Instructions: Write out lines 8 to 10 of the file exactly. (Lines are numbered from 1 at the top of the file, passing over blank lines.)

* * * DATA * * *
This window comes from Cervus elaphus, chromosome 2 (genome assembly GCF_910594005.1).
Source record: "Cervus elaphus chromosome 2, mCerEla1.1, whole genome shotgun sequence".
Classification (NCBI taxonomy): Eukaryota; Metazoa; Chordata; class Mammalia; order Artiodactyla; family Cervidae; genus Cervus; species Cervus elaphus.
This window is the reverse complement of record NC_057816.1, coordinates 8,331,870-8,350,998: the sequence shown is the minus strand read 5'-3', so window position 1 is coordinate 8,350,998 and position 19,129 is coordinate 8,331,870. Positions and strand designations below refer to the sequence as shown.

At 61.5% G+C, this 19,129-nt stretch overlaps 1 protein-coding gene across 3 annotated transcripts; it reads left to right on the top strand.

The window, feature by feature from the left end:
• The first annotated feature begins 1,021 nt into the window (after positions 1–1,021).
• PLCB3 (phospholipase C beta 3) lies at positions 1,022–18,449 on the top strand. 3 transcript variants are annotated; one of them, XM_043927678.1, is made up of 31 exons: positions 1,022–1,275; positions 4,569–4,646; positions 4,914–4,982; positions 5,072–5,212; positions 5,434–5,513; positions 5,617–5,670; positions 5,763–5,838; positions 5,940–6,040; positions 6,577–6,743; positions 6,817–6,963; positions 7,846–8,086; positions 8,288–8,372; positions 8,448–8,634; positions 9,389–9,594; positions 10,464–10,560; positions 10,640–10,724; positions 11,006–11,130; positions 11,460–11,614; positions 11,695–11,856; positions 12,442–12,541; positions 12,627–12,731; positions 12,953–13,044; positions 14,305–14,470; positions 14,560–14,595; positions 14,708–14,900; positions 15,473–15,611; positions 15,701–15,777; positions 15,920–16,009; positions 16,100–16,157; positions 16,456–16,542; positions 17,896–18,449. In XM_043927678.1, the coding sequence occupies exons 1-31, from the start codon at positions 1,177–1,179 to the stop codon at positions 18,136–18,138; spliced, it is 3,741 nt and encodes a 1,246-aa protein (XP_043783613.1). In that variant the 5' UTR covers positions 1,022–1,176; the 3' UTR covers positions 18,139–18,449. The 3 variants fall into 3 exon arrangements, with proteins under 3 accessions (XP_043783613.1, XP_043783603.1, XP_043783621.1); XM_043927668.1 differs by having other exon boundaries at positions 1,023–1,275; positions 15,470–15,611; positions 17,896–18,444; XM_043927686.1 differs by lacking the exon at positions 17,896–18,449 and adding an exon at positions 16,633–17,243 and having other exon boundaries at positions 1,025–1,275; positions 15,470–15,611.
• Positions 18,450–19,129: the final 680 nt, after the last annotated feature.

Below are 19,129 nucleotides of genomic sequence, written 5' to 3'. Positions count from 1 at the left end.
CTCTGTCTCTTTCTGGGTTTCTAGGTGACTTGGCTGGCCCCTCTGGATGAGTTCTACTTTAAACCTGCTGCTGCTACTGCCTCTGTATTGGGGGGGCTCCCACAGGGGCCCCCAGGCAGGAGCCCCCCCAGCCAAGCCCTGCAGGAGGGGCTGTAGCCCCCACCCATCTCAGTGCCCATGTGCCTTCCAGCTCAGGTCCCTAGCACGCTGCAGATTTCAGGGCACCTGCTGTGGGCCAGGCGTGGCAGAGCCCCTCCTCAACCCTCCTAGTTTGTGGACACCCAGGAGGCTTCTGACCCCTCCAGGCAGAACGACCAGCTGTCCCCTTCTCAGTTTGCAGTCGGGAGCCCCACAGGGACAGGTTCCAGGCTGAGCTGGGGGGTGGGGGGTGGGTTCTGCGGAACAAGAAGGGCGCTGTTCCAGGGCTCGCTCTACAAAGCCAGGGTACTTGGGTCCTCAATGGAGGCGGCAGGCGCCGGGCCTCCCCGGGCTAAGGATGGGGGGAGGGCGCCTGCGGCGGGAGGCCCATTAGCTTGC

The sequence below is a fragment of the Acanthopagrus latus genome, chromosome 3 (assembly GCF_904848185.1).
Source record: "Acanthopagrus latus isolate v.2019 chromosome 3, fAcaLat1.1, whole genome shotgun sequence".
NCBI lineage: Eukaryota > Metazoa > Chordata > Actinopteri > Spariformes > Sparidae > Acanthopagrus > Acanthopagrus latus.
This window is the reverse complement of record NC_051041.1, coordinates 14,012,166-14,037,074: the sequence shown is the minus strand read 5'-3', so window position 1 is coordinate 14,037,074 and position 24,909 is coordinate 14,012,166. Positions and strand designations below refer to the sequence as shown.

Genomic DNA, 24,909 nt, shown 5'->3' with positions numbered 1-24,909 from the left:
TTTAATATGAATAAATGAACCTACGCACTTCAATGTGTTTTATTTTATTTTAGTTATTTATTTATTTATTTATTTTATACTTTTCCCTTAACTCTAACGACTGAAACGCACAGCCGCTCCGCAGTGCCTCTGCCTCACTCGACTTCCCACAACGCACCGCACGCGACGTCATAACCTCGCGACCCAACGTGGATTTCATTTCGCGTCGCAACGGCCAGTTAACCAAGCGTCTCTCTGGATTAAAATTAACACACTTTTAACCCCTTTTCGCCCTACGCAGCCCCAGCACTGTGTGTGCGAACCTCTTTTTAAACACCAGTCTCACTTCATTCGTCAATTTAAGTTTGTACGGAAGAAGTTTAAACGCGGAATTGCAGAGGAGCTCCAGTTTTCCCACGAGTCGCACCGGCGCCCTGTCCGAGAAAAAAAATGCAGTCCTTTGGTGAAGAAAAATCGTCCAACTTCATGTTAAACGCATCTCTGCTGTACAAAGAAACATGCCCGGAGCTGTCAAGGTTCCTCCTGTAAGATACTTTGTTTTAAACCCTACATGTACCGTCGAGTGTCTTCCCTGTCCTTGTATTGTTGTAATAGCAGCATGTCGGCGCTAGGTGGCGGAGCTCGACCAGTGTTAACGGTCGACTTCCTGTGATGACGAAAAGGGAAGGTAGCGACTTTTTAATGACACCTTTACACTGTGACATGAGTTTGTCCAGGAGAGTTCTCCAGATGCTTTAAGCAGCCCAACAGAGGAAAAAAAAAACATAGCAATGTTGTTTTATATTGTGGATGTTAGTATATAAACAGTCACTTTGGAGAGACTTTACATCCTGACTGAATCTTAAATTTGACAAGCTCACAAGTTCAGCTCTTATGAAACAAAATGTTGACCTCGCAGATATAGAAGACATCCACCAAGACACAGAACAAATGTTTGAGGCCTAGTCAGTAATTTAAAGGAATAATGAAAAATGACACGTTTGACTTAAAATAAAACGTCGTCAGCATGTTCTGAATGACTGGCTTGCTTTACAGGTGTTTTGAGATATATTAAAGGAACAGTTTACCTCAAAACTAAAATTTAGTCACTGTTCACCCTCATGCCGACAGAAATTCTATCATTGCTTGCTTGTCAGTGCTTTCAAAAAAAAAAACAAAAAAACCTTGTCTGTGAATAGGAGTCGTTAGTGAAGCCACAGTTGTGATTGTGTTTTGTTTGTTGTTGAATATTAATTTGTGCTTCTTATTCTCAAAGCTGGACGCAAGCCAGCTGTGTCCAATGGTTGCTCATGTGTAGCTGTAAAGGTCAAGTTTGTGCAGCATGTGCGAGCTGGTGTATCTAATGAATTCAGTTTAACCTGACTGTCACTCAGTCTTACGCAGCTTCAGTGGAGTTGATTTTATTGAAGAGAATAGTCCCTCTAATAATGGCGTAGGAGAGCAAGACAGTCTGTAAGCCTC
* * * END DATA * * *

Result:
• PLCB3 (phospholipase C beta 3) lies at positions 1,022–18,449 on the top strand. 3 transcript variants are annotated; one of them, XM_043927678.1, is made up of 31 exons: positions 1,022–1,275; positions 4,569–4,646; positions 4,914–4,982; positions 5,072–5,212; positions 5,434–5,513; positions 5,617–5,670; positions 5,763–5,838; positions 5,940–6,040; positions 6,577–6,743; positions 6,817–6,963; positions 7,846–8,086; positions 8,288–8,372; positions 8,448–8,634; positions 9,389–9,594; positions 10,464–10,560; positions 10,640–10,724; positions 11,006–11,130; positions 11,460–11,614; positions 11,695–11,856; positions 12,442–12,541; positions 12,627–12,731; positions 12,953–13,044; positions 14,305–14,470; positions 14,560–14,595; positions 14,708–14,900; positions 15,473–15,611; positions 15,701–15,777; positions 15,920–16,009; positions 16,100–16,157; positions 16,456–16,542; positions 17,896–18,449. In XM_043927678.1, the coding sequence occupies exons 1-31, from the start codon at positions 1,177–1,179 to the stop codon at positions 18,136–18,138; spliced, it is 3,741 nt and encodes a 1,246-aa protein (XP_043783613.1). In that variant the 5' UTR covers positions 1,022–1,176; the 3' UTR covers positions 18,139–18,449. The 3 variants fall into 3 exon arrangements, with proteins under 3 accessions (XP_043783613.1, XP_043783603.1, XP_043783621.1); XM_043927668.1 differs by having other exon boundaries at positions 1,023–1,275; positions 15,470–15,611; positions 17,896–18,444; XM_043927686.1 differs by lacking the exon at positions 17,896–18,449 and adding an exon at positions 16,633–17,243 and having other exon boundaries at positions 1,025–1,275; positions 15,470–15,611.
• Positions 18,450–19,129: the final 680 nt, after the last annotated feature.

Below are 19,129 nucleotides of genomic sequence, written 5' to 3'. Positions count from 1 at the left end.